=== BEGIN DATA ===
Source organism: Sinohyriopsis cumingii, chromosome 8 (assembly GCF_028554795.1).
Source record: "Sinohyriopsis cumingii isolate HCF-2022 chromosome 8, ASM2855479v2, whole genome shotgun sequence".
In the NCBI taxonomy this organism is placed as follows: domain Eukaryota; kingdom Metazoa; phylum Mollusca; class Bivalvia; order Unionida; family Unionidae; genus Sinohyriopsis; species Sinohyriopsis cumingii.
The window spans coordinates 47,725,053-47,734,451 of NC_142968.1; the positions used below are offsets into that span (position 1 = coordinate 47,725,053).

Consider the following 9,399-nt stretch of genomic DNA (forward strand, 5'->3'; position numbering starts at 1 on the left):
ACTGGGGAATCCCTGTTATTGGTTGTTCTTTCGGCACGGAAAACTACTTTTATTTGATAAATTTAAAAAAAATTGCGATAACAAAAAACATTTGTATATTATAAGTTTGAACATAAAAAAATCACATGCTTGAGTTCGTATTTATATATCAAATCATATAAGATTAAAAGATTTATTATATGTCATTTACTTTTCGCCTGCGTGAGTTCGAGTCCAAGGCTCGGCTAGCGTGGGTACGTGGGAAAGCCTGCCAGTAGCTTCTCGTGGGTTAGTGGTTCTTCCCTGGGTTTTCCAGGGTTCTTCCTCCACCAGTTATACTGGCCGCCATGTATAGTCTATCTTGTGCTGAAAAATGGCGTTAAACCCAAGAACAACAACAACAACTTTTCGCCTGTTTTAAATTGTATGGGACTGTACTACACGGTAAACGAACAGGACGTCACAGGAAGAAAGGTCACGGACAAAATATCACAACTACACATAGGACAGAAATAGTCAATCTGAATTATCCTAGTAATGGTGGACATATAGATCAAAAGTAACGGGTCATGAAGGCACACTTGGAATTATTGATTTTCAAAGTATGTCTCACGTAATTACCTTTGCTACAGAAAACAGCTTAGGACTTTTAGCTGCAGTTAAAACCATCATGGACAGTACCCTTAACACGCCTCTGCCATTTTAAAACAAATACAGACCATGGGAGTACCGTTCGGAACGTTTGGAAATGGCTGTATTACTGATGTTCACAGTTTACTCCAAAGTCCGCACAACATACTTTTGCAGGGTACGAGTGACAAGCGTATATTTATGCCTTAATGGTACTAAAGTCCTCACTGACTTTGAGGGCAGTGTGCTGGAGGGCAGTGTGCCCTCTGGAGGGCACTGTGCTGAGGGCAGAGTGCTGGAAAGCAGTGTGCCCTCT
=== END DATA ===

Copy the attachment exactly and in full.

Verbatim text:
Source organism: Sinohyriopsis cumingii, chromosome 8 (assembly GCF_028554795.1).
Source record: "Sinohyriopsis cumingii isolate HCF-2022 chromosome 8, ASM2855479v2, whole genome shotgun sequence".
In the NCBI taxonomy this organism is placed as follows: domain Eukaryota; kingdom Metazoa; phylum Mollusca; class Bivalvia; order Unionida; family Unionidae; genus Sinohyriopsis; species Sinohyriopsis cumingii.
The window spans coordinates 47,725,053-47,734,451 of NC_142968.1; the positions used below are offsets into that span (position 1 = coordinate 47,725,053).

Consider the following 9,399-nt stretch of genomic DNA (forward strand, 5'->3'; position numbering starts at 1 on the left):
ACTGGGGAATCCCTGTTATTGGTTGTTCTTTCGGCACGGAAAACTACTTTTATTTGATAAATTTAAAAAAAATTGCGATAACAAAAAACATTTGTATATTATAAGTTTGAACATAAAAAAATCACATGCTTGAGTTCGTATTTATATATCAAATCATATAAGATTAAAAGATTTATTATATGTCATTTACTTTTCGCCTGCGTGAGTTCGAGTCCAAGGCTCGGCTAGCGTGGGTACGTGGGAAAGCCTGCCAGTAGCTTCTCGTGGGTTAGTGGTTCTTCCCTGGGTTTTCCAGGGTTCTTCCTCCACCAGTTATACTGGCCGCCATGTATAGTCTATCTTGTGCTGAAAAATGGCGTTAAACCCAAGAACAACAACAACAACTTTTCGCCTGTTTTAAATTGTATGGGACTGTACTACACGGTAAACGAACAGGACGTCACAGGAAGAAAGGTCACGGACAAAATATCACAACTACACATAGGACAGAAATAGTCAATCTGAATTATCCTAGTAATGGTGGACATATAGATCAAAAGTAACGGGTCATGAAGGCACACTTGGAATTATTGATTTTCAAAGTATGTCTCACGTAATTACCTTTGCTACAGAAAACAGCTTAGGACTTTTAGCTGCAGTTAAAACCATCATGGACAGTACCCTTAACACGCCTCTGCCATTTTAAAACAAATACAGACCATGGGAGTACCGTTCGGAACGTTTGGAAATGGCTGTATTACTGATGTTCACAGTTTACTCCAAAGTCCGCACAACATACTTTTGCAGGGTACGAGTGACAAGCGTATATTTATGCCTTAATGGTACTAAAGTCCTCACTGACTTTGAGGGCAGTGTGCTGGAGGGCAGTGTGCCCTCTGGAGGGCACTGTGCTGAGGGCAGAGTGCTGGAAAGCAGTGTGCCCTCT